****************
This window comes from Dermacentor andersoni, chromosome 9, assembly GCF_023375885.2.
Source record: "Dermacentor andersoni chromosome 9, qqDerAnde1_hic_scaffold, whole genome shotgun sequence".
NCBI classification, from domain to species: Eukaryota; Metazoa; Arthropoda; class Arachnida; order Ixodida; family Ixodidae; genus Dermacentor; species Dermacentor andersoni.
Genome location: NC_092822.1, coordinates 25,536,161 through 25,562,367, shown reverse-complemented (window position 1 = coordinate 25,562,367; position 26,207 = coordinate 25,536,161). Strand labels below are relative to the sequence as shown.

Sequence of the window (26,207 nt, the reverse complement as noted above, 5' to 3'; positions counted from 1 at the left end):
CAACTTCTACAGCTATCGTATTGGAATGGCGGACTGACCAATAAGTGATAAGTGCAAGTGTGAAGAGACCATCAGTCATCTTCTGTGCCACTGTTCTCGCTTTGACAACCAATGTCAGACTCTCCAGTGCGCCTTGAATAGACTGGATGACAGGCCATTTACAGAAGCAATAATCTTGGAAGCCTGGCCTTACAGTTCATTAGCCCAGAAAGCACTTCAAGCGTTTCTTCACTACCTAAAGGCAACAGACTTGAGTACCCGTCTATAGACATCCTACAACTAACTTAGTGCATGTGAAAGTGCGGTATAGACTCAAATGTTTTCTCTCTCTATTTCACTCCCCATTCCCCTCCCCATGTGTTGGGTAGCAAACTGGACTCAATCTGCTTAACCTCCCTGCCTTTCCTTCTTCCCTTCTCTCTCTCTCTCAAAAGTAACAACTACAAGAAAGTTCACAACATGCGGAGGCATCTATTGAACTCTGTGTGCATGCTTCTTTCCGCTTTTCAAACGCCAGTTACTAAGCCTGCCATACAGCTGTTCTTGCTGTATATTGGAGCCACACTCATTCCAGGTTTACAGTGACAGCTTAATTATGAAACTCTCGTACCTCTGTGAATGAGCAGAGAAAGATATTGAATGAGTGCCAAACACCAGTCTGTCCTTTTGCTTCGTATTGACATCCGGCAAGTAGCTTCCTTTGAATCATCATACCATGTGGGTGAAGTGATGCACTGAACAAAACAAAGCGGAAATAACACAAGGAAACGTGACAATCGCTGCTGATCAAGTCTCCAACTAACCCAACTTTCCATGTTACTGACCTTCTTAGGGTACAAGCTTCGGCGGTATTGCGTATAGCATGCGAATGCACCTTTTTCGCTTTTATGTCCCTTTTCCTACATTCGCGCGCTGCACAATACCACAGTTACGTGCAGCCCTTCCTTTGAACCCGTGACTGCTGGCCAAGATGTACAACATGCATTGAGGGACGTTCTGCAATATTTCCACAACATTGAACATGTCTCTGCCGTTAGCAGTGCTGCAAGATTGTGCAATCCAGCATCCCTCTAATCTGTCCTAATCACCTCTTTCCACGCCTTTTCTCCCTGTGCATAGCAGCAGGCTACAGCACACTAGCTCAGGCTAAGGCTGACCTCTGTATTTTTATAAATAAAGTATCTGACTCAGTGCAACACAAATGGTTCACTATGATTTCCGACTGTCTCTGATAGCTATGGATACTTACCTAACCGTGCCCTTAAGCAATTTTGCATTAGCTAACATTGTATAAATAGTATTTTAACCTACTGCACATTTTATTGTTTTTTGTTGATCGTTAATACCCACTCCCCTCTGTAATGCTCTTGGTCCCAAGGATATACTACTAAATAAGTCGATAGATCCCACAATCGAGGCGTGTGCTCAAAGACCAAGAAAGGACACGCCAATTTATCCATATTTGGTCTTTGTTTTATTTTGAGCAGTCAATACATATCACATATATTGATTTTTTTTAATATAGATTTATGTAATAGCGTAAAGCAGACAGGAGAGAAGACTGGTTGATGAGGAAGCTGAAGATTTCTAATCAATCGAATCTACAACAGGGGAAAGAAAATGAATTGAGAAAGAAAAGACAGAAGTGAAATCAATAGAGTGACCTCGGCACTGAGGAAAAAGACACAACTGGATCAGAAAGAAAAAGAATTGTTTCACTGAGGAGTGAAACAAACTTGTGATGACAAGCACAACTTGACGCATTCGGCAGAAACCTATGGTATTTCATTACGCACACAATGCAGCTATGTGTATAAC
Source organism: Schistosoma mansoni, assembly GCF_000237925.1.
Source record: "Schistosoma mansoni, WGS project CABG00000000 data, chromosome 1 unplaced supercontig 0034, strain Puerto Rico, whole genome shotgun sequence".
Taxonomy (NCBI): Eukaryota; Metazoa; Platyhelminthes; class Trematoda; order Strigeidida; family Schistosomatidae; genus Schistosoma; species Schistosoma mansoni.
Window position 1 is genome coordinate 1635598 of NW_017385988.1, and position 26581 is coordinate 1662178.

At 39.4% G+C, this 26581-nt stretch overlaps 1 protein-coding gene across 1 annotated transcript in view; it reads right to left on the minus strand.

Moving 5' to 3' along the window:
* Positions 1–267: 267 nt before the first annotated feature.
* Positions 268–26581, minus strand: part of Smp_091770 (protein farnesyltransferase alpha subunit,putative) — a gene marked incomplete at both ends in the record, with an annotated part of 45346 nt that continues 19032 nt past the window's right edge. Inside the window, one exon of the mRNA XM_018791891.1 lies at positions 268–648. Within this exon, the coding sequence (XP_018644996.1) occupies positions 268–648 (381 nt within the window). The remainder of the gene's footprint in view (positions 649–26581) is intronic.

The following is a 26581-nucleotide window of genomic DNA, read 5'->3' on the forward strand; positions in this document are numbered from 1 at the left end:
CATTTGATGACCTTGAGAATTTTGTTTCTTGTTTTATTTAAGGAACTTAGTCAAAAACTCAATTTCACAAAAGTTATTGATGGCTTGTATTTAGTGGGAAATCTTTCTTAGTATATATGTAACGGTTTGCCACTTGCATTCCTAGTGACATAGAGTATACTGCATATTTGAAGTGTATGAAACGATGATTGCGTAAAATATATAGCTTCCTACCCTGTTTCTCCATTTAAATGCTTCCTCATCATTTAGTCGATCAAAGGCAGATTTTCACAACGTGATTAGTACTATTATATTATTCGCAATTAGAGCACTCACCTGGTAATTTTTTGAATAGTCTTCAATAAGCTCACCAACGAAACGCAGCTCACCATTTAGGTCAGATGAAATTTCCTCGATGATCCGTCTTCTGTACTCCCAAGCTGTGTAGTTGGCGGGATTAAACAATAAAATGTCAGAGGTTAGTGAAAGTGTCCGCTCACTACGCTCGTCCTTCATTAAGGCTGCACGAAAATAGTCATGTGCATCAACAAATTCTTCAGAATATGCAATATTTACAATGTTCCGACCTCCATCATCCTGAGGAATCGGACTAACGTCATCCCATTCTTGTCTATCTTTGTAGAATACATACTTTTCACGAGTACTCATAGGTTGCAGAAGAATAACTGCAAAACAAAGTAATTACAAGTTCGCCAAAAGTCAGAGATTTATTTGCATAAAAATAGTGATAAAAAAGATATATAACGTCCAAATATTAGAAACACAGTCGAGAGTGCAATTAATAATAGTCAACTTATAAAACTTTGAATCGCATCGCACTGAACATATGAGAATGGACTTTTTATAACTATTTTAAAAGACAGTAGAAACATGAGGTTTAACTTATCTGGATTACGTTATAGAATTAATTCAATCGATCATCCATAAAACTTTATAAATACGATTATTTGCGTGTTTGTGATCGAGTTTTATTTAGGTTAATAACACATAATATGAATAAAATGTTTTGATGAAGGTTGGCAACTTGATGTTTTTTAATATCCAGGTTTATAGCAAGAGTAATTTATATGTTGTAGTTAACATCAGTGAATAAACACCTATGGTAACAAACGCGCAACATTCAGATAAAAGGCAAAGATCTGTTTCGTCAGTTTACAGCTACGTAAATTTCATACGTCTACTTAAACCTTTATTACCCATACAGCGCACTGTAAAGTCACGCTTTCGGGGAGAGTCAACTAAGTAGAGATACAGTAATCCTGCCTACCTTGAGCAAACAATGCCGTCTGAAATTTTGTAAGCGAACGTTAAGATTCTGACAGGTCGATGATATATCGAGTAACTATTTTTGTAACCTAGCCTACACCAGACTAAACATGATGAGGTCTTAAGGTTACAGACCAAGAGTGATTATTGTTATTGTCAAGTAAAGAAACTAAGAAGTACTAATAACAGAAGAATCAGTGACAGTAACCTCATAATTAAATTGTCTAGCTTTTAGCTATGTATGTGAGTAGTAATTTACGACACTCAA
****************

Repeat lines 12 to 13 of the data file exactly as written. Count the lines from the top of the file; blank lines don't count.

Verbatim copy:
Moving 5' to 3' along the window:
* Positions 1–267: 267 nt before the first annotated feature.